Tag Archives: violinists

Notes, links on recent concerts

medium_gluzman

Concert notes, from out and about:

1) Boca Symphonia. I’m intrigued by the programming choices this year from conductor Alexander Platt, not least because he’s scheduled the Violin Concerto of Jonathan Leshnoff, who as a Peabody student won a small composition prize I created in 1993 and have funded since then (it’s since grown, which is nice to see).

Sunday’s concert had a great performance of the Tchaikovsky Concerto by violinist Vadim Gluzman (pictured above), who also played the first movement of the Ysaye Thibaud Sonata. Wonderful playing by a man who knows how to take command of a stage and of a piece, and bring something new to a piece that’s been a concert staple for 130 years. I also liked the Boca take on the Mozart Prague Symphony , and they did a credible job with the Stravinsky Dumbarton Oaks concerto, which really should be scheduled more often. Here’s the review I did.

2) Di Wu. Saw this fine young pianist at the Kravis on Tuesday night, and thought she’d gotten better in the year since I saw her last. Much of this has to do with the all-Ravel program, which offered more opportunities for range and depth than the paraphrases she did on the earlier program.

Here’s my review.

3) Chiara Massini. Took in a brief concert by this Italian harpsichordist who was making her US debut. I also checked out one of her albums afterward, and she’s a strong, interesting player. I didn’t agree with her choices on the Couperin pieces she scheduled, as you’ll see in this review, but I like to see artists taking chances like that even if I don’t think the results were all that persuasive.

More concerts this weekend as the season stays busy just before the holidays, and it will get even busier in January and February.

Yes, they can play — but are they hot?

On the radio last night I caught a little bit of Kreisler played by a 15-year-old violinist named Shannon Lee.

It was a very nice performance, technically adept and full of fire.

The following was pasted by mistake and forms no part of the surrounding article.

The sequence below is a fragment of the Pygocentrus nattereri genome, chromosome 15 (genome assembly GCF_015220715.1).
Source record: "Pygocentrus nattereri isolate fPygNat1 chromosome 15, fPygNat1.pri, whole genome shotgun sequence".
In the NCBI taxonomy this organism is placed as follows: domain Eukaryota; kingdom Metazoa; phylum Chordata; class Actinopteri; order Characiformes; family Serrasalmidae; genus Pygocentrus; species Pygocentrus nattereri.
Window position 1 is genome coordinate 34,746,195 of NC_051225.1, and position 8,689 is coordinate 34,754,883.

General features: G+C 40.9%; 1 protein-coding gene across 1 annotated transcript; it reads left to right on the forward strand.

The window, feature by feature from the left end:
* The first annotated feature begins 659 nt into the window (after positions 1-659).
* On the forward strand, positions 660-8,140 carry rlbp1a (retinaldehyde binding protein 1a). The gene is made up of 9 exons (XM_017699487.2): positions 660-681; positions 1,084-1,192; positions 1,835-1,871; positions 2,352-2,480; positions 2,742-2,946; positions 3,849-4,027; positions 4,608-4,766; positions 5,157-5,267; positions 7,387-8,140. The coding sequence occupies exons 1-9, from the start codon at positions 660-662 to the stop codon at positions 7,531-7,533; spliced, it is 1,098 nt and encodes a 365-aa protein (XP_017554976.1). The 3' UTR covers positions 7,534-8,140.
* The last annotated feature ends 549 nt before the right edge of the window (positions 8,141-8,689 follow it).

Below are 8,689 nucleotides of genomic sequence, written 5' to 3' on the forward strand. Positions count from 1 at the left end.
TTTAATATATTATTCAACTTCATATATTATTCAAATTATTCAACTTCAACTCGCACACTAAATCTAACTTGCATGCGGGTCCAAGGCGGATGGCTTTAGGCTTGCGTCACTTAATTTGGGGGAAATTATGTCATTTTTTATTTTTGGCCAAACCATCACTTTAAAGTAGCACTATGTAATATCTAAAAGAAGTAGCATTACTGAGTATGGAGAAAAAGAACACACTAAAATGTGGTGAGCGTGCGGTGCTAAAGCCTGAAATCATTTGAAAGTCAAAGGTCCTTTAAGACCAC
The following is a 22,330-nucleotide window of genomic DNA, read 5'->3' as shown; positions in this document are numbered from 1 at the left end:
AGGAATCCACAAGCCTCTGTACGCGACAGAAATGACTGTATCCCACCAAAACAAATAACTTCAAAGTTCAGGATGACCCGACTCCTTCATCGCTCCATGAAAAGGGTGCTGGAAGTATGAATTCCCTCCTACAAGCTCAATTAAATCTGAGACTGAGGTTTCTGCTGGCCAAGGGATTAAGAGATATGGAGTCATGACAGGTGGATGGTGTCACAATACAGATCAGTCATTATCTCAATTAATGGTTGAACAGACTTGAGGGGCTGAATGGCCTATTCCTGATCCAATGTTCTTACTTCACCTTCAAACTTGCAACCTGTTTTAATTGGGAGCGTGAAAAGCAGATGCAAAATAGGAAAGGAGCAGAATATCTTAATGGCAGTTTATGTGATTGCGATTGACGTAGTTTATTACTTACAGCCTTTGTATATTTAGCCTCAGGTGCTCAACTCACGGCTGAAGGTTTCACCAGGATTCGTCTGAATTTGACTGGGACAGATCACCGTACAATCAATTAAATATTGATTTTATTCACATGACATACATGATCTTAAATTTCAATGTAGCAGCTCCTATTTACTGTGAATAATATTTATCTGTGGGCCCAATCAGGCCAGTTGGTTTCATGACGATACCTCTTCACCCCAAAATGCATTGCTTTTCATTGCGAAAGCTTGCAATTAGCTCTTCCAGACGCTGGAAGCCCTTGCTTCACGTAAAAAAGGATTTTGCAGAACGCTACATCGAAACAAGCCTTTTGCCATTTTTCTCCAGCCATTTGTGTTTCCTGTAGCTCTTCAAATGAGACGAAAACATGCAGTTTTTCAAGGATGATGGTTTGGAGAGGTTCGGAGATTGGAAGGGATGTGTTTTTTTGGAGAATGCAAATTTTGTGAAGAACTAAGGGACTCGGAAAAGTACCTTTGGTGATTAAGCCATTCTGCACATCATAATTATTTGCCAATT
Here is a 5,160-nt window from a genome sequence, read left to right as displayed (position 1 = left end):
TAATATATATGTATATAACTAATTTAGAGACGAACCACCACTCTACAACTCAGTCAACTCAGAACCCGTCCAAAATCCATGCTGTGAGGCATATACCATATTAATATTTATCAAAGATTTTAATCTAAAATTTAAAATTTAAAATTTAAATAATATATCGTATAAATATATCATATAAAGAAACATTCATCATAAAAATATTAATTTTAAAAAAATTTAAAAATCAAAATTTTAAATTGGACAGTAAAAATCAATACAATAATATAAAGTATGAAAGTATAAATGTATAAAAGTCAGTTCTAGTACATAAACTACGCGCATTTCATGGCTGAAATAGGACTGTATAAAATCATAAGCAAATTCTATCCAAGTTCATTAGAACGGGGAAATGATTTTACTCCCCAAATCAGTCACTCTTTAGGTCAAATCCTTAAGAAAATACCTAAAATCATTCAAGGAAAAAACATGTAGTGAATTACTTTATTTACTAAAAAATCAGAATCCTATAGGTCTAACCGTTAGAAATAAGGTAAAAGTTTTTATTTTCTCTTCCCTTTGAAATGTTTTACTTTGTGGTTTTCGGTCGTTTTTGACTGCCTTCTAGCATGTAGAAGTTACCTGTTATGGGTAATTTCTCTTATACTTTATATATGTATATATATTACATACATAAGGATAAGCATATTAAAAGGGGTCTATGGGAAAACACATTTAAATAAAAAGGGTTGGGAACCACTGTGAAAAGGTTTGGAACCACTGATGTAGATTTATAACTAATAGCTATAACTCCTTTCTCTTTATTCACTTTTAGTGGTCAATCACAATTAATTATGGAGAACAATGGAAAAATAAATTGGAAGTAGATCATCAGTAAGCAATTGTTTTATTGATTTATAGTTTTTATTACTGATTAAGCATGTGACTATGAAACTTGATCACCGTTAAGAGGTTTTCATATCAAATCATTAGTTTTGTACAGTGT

I looked up a review of the album she’s just released of mostly encore-type material, and one of the comments the reviewer made notes something that’s been going on for some time in classical music, and it looks likely to continue for some time to come.

And that is the emphasis now paid to a performer’s physical appearance. There’s an entire Website called Beauty in Music that is nothing but a hotness list of various (female) performers, and there must be a great deal of pressure on younger players to make sure they have a series of glam shots to help them get gigs after all that practicing.

Audophile Audition reviewer Steve Ritter puts it succinctly:

Do we ever see any covers of new talent featuring ordinary-looking people? Goodness, sorry to say it, but half of the great stars of yesteryear would have been bypassed today for this one reason!

I wonder how much of the current interest in classical music is bolstered by the undeniable fact that many of the popular performers of today are good-looking people: Joshua Bell, Anna Netrebko, Janine Jansen, to name a few. And it’s true that the most eminent performers of yesteryear were often celebrated for their eccentric appearance — Paderewski with his towering name of hair, Paganini clothed in black.

Then again, there were past titans of music whose good looks were part of their appeal; I’m thinking here of opera stars such Maria Malibran or Mary Garden.

Today, though, physical beauty probably pays a much more important part in the marketing of the music than it used to. We can literally have pictures of some the more persistently hounded Hollywood stars in their every waking minute, and have them disseminated all over the world, and multiplied ad infinitum.

The same could go for the classical stars, too, though that’s not all that likely. I don’t see any end to the pressure on performers to look their best, or for better-looking players and singers to get more attention, but I do hope it can be kept in perspective by audiences.

There’s nothing worse as listener than trying to figure out whether it’s the pianist’s revealing dress, or just her command of technique, that’s really got your attention.